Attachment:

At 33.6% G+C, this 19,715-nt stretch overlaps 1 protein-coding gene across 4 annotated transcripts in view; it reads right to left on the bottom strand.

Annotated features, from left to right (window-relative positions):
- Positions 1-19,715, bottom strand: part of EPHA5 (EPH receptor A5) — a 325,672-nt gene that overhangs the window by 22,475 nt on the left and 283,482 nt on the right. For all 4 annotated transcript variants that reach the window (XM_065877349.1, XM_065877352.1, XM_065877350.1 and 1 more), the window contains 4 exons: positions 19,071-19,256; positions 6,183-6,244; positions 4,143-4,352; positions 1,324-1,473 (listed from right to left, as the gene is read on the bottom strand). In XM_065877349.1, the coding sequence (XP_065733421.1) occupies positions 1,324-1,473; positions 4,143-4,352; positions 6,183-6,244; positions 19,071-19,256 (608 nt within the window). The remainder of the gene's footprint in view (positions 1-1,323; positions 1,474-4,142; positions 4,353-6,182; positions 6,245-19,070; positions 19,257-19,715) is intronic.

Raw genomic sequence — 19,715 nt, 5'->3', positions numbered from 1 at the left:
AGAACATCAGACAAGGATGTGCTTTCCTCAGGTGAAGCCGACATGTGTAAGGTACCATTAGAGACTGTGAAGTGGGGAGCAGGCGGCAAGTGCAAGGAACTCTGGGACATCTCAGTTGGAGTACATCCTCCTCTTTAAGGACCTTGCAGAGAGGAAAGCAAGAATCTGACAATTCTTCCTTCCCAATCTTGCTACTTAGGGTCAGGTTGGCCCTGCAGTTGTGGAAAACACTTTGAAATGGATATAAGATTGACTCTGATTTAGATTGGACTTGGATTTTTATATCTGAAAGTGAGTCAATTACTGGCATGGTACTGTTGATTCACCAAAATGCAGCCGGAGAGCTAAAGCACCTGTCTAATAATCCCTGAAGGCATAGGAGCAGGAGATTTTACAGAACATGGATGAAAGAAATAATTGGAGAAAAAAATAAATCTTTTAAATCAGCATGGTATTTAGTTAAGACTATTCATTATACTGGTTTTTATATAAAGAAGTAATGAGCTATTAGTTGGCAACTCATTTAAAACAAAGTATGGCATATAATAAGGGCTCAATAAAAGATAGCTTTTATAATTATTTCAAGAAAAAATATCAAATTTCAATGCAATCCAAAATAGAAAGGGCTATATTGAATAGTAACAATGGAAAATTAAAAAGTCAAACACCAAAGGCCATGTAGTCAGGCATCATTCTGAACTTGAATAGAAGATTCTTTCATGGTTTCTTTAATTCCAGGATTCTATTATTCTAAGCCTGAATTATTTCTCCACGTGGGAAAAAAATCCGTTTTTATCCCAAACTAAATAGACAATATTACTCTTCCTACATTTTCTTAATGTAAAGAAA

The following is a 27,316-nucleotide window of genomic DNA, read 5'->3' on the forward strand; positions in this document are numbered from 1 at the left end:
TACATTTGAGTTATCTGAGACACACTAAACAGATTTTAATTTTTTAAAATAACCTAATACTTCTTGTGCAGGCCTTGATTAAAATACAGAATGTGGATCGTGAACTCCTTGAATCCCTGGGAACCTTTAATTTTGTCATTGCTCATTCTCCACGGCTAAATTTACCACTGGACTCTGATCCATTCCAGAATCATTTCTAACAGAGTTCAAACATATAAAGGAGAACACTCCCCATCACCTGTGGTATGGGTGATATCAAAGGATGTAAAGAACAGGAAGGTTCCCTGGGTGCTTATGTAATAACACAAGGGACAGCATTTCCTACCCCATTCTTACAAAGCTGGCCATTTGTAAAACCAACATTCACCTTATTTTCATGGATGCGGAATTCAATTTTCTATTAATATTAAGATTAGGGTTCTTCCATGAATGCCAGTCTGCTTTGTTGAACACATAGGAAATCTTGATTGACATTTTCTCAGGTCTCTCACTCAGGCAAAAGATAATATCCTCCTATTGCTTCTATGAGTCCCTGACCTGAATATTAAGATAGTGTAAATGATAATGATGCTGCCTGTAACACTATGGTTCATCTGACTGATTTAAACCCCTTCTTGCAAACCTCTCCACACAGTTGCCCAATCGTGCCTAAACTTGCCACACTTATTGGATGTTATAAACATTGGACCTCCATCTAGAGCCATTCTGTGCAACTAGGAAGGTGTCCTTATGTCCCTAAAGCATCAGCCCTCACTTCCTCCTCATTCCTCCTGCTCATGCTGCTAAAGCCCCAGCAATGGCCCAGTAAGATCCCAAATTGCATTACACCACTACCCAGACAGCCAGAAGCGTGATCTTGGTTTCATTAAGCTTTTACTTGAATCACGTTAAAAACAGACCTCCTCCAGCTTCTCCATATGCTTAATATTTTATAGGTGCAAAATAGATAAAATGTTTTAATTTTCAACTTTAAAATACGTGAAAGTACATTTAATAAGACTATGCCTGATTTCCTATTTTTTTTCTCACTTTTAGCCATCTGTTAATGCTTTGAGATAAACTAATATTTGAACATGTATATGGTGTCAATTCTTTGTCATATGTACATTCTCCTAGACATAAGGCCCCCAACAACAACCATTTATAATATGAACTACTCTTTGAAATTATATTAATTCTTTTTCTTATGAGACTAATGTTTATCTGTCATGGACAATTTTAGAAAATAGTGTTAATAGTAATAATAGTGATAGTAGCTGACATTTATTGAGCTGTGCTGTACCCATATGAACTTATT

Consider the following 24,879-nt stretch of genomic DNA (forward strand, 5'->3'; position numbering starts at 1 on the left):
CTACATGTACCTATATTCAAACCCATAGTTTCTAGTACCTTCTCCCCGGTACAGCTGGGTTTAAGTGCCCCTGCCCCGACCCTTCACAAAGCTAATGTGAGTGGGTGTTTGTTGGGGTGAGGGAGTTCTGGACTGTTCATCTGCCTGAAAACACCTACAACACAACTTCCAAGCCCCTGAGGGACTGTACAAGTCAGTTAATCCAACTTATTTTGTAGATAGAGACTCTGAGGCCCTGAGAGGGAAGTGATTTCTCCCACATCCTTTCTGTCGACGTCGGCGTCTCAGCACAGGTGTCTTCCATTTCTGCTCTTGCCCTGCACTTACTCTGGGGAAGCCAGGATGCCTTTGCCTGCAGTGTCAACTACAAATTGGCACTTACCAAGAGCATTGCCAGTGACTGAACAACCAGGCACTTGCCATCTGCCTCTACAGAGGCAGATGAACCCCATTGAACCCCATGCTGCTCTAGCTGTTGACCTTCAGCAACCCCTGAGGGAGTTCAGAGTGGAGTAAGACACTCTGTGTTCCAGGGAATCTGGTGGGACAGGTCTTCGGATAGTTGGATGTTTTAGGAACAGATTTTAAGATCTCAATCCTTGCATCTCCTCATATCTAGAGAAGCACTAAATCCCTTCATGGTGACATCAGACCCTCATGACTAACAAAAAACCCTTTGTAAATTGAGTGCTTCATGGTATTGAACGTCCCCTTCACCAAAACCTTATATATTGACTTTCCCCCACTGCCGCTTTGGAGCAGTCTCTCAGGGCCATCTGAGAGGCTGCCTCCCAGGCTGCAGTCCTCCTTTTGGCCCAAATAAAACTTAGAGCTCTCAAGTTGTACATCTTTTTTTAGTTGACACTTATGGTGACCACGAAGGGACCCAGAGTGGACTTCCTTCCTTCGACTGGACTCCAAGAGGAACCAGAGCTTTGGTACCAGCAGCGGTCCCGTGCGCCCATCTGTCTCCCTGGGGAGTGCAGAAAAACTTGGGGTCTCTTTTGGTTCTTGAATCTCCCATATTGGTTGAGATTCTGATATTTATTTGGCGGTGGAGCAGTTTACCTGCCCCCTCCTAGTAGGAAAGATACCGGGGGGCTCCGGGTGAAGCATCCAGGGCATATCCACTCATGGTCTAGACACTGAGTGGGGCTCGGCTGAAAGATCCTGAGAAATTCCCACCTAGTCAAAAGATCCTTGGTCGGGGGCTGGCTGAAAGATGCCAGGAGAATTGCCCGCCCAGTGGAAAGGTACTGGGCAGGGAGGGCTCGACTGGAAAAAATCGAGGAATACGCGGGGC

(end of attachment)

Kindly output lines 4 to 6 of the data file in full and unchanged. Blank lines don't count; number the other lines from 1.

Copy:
Raw genomic sequence — 19,715 nt, 5'->3', positions numbered from 1 at the left:
AGAACATCAGACAAGGATGTGCTTTCCTCAGGTGAAGCCGACATGTGTAAGGTACCATTAGAGACTGTGAAGTGGGGAGCAGGCGGCAAGTGCAAGGAACTCTGGGACATCTCAGTTGGAGTACATCCTCCTCTTTAAGGACCTTGCAGAGAGGAAAGCAAGAATCTGACAATTCTTCCTTCCCAATCTTGCTACTTAGGGTCAGGTTGGCCCTGCAGTTGTGGAAAACACTTTGAAATGGATATAAGATTGACTCTGATTTAGATTGGACTTGGATTTTTATATCTGAAAGTGAGTCAATTACTGGCATGGTACTGTTGATTCACCAAAATGCAGCCGGAGAGCTAAAGCACCTGTCTAATAATCCCTGAAGGCATAGGAGCAGGAGATTTTACAGAACATGGATGAAAGAAATAATTGGAGAAAAAAATAAATCTTTTAAATCAGCATGGTATTTAGTTAAGACTATTCATTATACTGGTTTTTATATAAAGAAGTAATGAGCTATTAGTTGGCAACTCATTTAAAACAAAGTATGGCATATAATAAGGGCTCAATAAAAGATAGCTTTTATAATTATTTCAAGAAAAAATATCAAATTTCAATGCAATCCAAAATAGAAAGGGCTATATTGAATAGTAACAATGGAAAATTAAAAAGTCAAACACCAAAGGCCATGTAGTCAGGCATCATTCTGAACTTGAATAGAAGATTCTTTCATGGTTTCTTTAATTCCAGGATTCTATTATTCTAAGCCTGAATTATTTCTCCACGTGGGAAAAAAATCCGTTTTTATCCCAAACTAAATAGACAATATTACTCTTCCTACATTTTCTTAATGTAAAGAAA

The following is a 27,316-nucleotide window of genomic DNA, read 5'->3' on the forward strand; positions in this document are numbered from 1 at the left end: